Controlled Foreign Companies: exemptions - Exempt Activities Test ('EAT'): Wholesale, distributive, financial or service business
ICTA88/SCH25/PARA6(2)(b) and PARA11
Where a controlled foreign company is mainly engaged in wholesale, distributive, financial or service business, it cannot meet the requirements of the exempt activities test if 50% or more of its gross trading receipts are derived from certain affiliates or unconnected UK persons (see INTM254850). Each of the following activities constitutes wholesale, distributive, financial or service business. The list is exhaustive.
- Dealing in any description of goods wholesale rather than retail.
- The business of shipping or air transport.
- Banking, deposit-taking, money lending or debt factoring, or any business similar to these businesses.
- The administration of trusts.
- Dealing in securities in the capacity of a broker, as defined in ICTA88/SCH25/PARA9(2) (see INTM254870).
- Dealing in commodity or financial futures.
- Effecting or carrying out contracts of insurance, as defined in Article 3(1) of the Financial Services and Markets Act 2000 (Regulated Activities) Order 2001.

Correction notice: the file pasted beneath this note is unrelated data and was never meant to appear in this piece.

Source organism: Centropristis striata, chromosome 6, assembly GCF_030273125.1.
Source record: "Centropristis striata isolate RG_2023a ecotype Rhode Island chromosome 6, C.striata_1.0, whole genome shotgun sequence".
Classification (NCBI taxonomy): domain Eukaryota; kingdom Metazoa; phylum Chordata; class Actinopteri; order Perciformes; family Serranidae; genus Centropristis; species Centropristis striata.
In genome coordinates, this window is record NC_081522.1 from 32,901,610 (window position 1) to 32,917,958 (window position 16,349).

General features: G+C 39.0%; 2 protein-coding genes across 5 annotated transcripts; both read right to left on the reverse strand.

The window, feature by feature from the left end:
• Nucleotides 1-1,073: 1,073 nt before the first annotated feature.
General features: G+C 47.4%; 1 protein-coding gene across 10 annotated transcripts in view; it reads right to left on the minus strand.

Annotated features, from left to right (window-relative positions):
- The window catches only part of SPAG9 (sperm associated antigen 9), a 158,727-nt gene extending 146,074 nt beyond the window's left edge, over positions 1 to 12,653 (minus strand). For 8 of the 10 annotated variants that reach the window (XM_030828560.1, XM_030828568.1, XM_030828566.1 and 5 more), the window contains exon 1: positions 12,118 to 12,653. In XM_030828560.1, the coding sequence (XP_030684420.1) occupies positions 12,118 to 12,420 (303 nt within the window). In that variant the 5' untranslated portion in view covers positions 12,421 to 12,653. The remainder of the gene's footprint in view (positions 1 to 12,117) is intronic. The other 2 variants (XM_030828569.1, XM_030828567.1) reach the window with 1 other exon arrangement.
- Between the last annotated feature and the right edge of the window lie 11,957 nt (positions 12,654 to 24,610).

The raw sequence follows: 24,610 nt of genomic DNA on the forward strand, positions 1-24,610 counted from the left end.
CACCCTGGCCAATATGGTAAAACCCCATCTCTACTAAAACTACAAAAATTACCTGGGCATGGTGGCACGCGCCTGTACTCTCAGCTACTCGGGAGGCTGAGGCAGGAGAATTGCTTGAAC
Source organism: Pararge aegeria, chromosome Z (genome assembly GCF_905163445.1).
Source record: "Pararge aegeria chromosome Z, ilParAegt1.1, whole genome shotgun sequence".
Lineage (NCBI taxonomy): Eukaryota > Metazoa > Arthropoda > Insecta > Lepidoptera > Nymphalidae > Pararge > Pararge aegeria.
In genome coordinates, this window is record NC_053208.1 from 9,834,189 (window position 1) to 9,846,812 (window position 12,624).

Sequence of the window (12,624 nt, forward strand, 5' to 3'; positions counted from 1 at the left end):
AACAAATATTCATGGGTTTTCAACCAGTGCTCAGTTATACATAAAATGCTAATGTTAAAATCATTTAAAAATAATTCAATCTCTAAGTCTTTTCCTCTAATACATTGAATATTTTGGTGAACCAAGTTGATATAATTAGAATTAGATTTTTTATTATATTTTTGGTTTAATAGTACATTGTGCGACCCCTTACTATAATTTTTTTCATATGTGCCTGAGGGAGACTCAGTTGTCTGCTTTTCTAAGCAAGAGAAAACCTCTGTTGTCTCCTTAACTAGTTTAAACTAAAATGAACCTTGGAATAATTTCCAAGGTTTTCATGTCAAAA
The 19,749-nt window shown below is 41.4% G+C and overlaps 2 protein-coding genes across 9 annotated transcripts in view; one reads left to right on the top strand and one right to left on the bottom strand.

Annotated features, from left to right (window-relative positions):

- The provision of services not falling within any of the above.
The definitions of wholesale, distributive, financial and service business and of investment business (see INTM254870) are not mutually exclusive and it is possible, although unlikely in practice, for a company’s main business to be both financial and investment business. In such a case it is unnecessary to apply the 50% gross trading receipts test as the company will inevitably fail the exempt activities test by virtue of ICTA88/SCH25/PARA6(2)(a)(i).
Where the gross trading receipts of a company include the sale proceeds of any property or rights, the cost to the company of the property or rights is to be deducted in computing its gross trading receipts for the purposes of ICTA88/SCH25/PARA6(2)(b). The effect of this for a company dealing in goods or other property is that its gross trading receipts are taken to be its gross trading profit after deduction of the cost of the goods.